Part one of this two-part series set down some useful theoretical concepts for understanding the dynamics of power and authority in language use between international couples. This post reports on some preliminary data collected on myself and my wife. While the methodology isn’t completely pure (more on that below), I was happy to find that the concepts I had been learning about do seem to appear not just in my speech but in my wife’s as well.
This post will get right into it. First, I’ll set out the specific questions I started this project with and then give a bit of background information on the language history of my wife and myself and briefly describe conversational analysis as a tool for description. I will finish with a description of our conversations, with some examples and the conclusions they elicit. But first! Here is a brief and useful image that explains briefly code-switching in Singapore.
A picture from my recent marriage to my Korean wife
- This essay is the result of a research project I conducted into the code-switching patterns between couples who share different first languages. My wife is Korean; she also speaks English and a bit of Japanese. I am American; I also speak Portuguese and a bit of Korean. Together, we speak a bit of lots of things. I was always paying close attention to the use of language between us. But it wasn’t until I was introduced to Jan Bloomaert’s Sociolinguistics of Globalization that I realized I wanted to know a lot more.
This post intends to examine the intersection of bilingualism, biculturalism and globalization in the private and public lives of international romantic relationships. It is something of a cliché to mention the ever-globalizing world when prefacing research which appears to be due in part to the technological and educational effects of globalism. However, in addition to the political and demographic interest this subject holds for many people, researchers and lay-persons alike, this particular crossroads of language use provides an elusive opportunity to examine language acts which are by definition, private.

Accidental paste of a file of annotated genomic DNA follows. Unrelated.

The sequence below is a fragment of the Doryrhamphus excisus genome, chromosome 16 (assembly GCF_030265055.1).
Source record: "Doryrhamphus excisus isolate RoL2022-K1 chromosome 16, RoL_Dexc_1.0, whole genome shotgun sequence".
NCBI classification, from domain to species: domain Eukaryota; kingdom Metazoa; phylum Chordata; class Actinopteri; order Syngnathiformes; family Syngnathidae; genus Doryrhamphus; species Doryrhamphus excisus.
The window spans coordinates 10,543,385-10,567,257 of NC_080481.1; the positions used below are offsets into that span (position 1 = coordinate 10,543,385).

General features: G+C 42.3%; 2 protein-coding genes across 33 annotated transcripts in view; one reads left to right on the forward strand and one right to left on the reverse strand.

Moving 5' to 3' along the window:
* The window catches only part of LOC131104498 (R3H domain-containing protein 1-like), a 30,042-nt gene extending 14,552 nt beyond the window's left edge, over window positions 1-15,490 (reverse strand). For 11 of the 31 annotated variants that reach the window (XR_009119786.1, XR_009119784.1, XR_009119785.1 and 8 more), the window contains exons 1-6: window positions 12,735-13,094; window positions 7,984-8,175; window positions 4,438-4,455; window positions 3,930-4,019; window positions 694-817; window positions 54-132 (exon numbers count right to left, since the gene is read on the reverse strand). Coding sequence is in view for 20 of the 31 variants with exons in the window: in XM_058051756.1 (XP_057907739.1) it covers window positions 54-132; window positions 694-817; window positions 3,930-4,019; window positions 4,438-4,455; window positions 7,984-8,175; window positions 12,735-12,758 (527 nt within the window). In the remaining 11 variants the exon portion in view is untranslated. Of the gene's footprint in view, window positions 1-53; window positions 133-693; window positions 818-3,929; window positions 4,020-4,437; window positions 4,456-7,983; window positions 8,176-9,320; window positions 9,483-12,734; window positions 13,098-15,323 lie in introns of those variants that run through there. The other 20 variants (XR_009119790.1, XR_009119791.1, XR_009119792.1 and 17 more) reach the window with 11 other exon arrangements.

The Korean context of international marriage is an interesting setting due to historical governmental restrictions on the practice and the now open phenomena in the globalized. Little sociolinguistic research into the language use of these new couples has been completed as of yet (see Lim, 2010). This current study will begin first with laying the foundational theoretical work and tools used by previous researchers to examine language use in international couples. Then, using that framework as a guide, we will provide a methodology for examining a small case study of international couples in Korea.